"You always wanted us to have quality time with the children. Where are you? How do we move on from this?" Ziv's brother Or said, struggling to speak through the tears. "I want this cruel joke to be over, come back please. Take care of us from above, and I’ll take care of the family down here, until we meet again, brother."
"I'm walking and crying. Words are not coming out. I want to awake from this nightmare so much and can't do it. I didn't want to become part of the bereaved," Or went on to say.
"Brother Ziv, I do not know how to start," said Ziv's second brother, Itay. "You’re the family’s successful brother, with whom I could always consult ... I cannot describe what it’s like to live without you. You gave us so much joy, and love, and laughter, and conversations. It’s unfathomable what happened. It is a sad and difficult day. We will always remember you."
Ziv's mother Iris described how she was trying to convince her son to move back to the moshav, where he was now being buried.
"I'm asking you Ziv to forgive me if I hurt you. Your father is standing next to me and cannot talk, we don't know how to cope," Iris said. "You left us three amazing grandchildren, and now we'll help Natalie (Ziv's wife) to get through this tough time."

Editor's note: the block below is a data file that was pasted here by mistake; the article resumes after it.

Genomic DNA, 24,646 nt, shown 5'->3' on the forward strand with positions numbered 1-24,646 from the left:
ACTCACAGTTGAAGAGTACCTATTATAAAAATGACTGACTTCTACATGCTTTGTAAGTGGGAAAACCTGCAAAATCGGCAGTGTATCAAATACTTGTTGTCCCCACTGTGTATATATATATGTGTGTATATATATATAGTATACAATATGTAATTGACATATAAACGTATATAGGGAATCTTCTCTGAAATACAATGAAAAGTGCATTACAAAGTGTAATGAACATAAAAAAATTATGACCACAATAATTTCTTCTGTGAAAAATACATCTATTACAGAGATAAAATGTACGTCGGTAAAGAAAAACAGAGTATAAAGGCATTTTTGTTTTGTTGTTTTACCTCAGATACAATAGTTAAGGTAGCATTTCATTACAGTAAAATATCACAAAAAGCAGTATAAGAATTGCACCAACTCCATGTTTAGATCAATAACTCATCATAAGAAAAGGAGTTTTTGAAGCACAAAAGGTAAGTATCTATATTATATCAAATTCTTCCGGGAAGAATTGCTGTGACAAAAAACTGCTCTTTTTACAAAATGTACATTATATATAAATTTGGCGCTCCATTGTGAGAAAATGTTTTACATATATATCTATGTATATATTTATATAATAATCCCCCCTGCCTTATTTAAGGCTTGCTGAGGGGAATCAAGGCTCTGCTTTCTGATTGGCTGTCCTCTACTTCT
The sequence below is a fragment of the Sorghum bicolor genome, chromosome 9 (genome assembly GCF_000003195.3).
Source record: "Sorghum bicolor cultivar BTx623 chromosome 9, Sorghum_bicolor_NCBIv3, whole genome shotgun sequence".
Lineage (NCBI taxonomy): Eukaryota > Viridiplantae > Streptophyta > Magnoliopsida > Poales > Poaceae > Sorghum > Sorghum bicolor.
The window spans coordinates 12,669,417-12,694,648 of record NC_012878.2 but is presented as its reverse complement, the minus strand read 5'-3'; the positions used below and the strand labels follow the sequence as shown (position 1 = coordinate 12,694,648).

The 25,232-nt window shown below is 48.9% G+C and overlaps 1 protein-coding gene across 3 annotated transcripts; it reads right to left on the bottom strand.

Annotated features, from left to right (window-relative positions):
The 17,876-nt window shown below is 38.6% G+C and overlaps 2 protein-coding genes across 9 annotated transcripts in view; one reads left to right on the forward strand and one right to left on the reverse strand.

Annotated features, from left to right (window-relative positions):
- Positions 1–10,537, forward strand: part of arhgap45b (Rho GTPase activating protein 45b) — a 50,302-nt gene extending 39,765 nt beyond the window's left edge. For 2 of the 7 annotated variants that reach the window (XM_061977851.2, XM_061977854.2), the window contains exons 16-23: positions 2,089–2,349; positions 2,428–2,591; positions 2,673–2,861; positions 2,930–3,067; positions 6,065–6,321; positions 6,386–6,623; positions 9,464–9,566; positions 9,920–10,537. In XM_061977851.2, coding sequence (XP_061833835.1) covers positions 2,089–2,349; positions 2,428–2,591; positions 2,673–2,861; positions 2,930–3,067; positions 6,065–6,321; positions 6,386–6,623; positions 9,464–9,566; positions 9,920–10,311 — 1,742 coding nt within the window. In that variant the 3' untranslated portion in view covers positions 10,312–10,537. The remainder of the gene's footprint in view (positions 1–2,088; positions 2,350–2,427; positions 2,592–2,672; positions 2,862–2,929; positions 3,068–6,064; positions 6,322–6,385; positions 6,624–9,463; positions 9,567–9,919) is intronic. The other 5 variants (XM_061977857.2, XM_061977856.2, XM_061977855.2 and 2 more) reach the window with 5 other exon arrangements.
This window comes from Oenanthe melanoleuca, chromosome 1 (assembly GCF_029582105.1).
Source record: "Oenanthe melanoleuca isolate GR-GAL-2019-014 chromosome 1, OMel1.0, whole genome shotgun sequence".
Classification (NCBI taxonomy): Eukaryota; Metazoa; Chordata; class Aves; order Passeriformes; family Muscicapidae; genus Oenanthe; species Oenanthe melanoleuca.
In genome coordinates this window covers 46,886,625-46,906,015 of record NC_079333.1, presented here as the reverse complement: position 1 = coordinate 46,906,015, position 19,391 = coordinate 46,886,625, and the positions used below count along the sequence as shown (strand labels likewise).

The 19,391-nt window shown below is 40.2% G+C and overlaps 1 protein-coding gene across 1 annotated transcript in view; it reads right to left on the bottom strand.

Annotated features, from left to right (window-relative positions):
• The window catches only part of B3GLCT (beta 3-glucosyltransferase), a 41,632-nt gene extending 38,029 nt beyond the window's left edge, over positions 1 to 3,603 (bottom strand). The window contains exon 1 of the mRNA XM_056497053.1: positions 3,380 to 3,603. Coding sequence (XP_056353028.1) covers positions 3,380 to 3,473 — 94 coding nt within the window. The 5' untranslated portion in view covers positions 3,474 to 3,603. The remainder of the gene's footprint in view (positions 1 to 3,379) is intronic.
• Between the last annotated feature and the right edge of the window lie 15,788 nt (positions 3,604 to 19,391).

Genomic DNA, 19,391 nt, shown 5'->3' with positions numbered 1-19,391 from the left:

Ziv's wife Natalie said that next week they would've celebrated 18 years together, half of their lives. "Our first and last love," she added. "Come back, love of my life. I'll love you forever."
Ziv's friend Alon Bar described him as "one part of five, the best among us, the glue that kept us together. Always smiling and laughing and thinking how we could meet more often so the children could play together."
"Natalie and the kids were his entire world," Bar continued. "In every decision he made, they were the main consideration."
The father of Kim Levengrond Yehezkel, the second victim of the attack, was also in attendance.
The Alon Group, which owns the factory that came under attack, decided to keep it closed on Tuesday as well. The management said a decision will be made on Tuesday on when to reopen it and resume operations.
An official in the factory's management said the security arrangements will be reexamined, while managers will have talks with the Israeli and Palestinian employees about the tragedy.
"Our goal is to remember what had happened and honor the memory of our friends, but alongside that we must return to our daily lives," the official said.
Ziv Hagbi's friend, Ronen, told Ynet that Ziv loved his job at the factory as an accountant.
"He studied for many years and he was ambitious to get ahead. He was a dear man. It's a tremendous lose," Ronen said.
"Ziv was supposed to celebrate his birthday on Saturday. He woke up, went to work—from which he will never return. His family is devastated," he lamented.
Rotem Elizera contributed to this story.